An American observer comments on French politics.
What’s striking about the Tout le monde en parle appearance referred to in the 20 Minutes article is how awkward it is. Banon is dressed in a low-cut, sleeveless top – “Il y a de la meuf, eh!” is Ardisson’s welcoming remark as she arrives on the set. But when, under Ardisson’s prompting, she tells her pathetic story, the outfit serves only to accentuate her vulnerability. She seems more adolescent than author and gives no hint of possessing any perspective on her experience. Tout le monde en parle seems to have been Banon’s first TV appearance, and she must have learned from the experience because in her later appearances she is much more at ease and in command of herself. It is as if she is determined not to ever seem like a victim again, even while recounting her encounter with DSK.In the title of Banon’s first novel, the autofiction “J’ai oublié de la tuer,” the object pronoun “la” refers to her mother; it was the story of this novel, the story of her mother’s neglect, that she recounted on Tout le monde en parle. Banon’s appearance with her mother on Vie Privée, Vie Publique thus makes an interesting complement. The two of them appear to get along fine.Back in May, The Weekly Standard of all places ran an analysis of some of Tristane Banon’s television appearances: http://www.weeklystandard.com/blogs/dsk-s-french-accuser_571448.html?page=1 The link for the Vie Privée, Vie Publique appearance: http://www.dailymotion.com/video/x7dbqg_vie-privee-vie-publique-10-novembre_lifestyleThe link for the Tout le monde en parle appearance: http://youtu.be/oAfXSNV7nKA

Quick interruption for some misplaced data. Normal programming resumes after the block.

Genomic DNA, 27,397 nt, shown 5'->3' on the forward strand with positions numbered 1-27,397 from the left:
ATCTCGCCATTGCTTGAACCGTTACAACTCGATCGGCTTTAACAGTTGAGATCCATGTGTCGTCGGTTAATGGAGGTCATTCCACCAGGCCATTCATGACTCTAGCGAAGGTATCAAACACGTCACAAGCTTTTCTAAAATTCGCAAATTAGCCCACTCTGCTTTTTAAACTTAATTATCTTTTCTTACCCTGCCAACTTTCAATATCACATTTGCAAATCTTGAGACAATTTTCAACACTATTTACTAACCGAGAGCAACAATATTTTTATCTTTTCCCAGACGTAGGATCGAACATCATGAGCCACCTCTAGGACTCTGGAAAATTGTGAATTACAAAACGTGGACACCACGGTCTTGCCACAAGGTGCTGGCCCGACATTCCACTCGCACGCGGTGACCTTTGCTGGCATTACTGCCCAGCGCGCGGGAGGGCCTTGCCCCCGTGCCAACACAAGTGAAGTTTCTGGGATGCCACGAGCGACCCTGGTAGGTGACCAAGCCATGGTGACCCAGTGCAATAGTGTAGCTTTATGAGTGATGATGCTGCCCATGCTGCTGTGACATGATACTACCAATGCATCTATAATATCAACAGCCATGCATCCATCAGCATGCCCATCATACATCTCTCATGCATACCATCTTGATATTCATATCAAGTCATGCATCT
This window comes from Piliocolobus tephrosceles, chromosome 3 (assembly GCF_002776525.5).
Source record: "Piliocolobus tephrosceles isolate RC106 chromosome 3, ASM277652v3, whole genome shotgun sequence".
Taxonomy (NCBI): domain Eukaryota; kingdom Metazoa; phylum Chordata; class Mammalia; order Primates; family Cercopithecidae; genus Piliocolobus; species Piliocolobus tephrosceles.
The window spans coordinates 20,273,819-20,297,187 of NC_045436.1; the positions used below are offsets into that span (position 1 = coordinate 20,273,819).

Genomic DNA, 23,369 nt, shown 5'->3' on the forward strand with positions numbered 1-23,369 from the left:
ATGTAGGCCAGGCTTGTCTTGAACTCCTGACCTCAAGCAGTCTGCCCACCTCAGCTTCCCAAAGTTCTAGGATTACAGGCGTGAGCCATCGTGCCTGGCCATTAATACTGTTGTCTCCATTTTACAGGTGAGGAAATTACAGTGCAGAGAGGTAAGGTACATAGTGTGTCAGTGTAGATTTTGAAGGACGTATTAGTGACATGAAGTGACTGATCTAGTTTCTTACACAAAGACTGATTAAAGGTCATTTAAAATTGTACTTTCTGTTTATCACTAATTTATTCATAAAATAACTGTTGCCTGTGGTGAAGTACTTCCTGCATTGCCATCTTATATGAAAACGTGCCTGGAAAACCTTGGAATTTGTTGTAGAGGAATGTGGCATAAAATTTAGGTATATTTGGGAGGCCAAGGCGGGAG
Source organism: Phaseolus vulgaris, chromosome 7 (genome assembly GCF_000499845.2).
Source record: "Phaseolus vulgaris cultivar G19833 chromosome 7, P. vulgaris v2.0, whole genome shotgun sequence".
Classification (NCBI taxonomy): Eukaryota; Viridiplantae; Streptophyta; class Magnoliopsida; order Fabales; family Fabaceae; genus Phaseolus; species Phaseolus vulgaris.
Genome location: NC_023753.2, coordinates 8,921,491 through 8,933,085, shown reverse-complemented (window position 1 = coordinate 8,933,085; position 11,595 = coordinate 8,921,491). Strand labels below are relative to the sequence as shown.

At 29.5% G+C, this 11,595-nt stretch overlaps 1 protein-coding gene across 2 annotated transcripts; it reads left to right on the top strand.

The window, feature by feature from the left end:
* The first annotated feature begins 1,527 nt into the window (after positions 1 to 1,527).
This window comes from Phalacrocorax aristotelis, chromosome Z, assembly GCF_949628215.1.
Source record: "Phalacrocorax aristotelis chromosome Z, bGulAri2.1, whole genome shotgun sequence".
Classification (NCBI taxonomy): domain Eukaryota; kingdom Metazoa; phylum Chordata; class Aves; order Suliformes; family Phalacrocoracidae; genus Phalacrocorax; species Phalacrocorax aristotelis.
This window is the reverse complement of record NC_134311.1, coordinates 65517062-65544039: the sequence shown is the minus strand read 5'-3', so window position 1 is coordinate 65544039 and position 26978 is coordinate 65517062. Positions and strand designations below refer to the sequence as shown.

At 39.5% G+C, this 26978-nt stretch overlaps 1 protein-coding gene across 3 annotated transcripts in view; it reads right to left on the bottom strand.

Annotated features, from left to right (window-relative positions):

I heard Jean Veil yesterday on television pointing out that her mother, Anne, called her daughter Tristane ...Mélanie
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